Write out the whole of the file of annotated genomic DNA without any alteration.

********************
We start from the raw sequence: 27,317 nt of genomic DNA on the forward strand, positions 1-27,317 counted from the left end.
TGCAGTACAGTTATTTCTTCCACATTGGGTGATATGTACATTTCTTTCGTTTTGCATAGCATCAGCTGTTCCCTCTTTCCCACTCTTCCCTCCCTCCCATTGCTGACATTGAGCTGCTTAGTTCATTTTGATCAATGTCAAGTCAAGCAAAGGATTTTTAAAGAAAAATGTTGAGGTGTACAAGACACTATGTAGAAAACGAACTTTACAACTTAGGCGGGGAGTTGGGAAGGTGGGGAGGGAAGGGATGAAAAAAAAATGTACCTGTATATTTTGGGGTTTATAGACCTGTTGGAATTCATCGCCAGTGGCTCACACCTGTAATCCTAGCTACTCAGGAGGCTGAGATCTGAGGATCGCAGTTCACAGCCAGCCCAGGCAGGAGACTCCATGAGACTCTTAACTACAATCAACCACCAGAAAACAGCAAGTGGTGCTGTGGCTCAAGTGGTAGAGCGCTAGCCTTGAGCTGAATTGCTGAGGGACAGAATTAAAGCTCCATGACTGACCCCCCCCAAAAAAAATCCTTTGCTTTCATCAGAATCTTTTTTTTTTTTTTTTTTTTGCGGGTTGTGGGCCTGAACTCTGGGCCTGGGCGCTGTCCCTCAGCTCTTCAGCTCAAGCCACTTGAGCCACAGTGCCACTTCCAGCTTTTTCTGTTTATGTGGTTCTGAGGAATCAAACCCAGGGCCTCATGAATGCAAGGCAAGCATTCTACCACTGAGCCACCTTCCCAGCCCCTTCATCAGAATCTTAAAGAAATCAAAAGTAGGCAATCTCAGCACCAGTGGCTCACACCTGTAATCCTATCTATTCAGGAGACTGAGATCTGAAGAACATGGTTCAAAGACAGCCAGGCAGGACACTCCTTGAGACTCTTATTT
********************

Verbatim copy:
We start from the raw sequence: 27,317 nt of genomic DNA on the forward strand, positions 1-27,317 counted from the left end.
TGCAGTACAGTTATTTCTTCCACATTGGGTGATATGTACATTTCTTTCGTTTTGCATAGCATCAGCTGTTCCCTCTTTCCCACTCTTCCCTCCCTCCCATTGCTGACATTGAGCTGCTTAGTTCATTTTGATCAATGTCAAGTCAAGCAAAGGATTTTTAAAGAAAAATGTTGAGGTGTACAAGACACTATGTAGAAAACGAACTTTACAACTTAGGCGGGGAGTTGGGAAGGTGGGGAGGGAAGGGATGAAAAAAAAATGTACCTGTATATTTTGGGGTTTATAGACCTGTTGGAATTCATCGCCAGTGGCTCACACCTGTAATCCTAGCTACTCAGGAGGCTGAGATCTGAGGATCGCAGTTCACAGCCAGCCCAGGCAGGAGACTCCATGAGACTCTTAACTACAATCAACCACCAGAAAACAGCAAGTGGTGCTGTGGCTCAAGTGGTAGAGCGCTAGCCTTGAGCTGAATTGCTGAGGGACAGAATTAAAGCTCCATGACTGACCCCCCCCAAAAAAAATCCTTTGCTTTCATCAGAATCTTTTTTTTTTTTTTTTTTTTGCGGGTTGTGGGCCTGAACTCTGGGCCTGGGCGCTGTCCCTCAGCTCTTCAGCTCAAGCCACTTGAGCCACAGTGCCACTTCCAGCTTTTTCTGTTTATGTGGTTCTGAGGAATCAAACCCAGGGCCTCATGAATGCAAGGCAAGCATTCTACCACTGAGCCACCTTCCCAGCCCCTTCATCAGAATCTTAAAGAAATCAAAAGTAGGCAATCTCAGCACCAGTGGCTCACACCTGTAATCCTATCTATTCAGGAGACTGAGATCTGAAGAACATGGTTCAAAGACAGCCAGGCAGGACACTCCTTGAGACTCTTATTT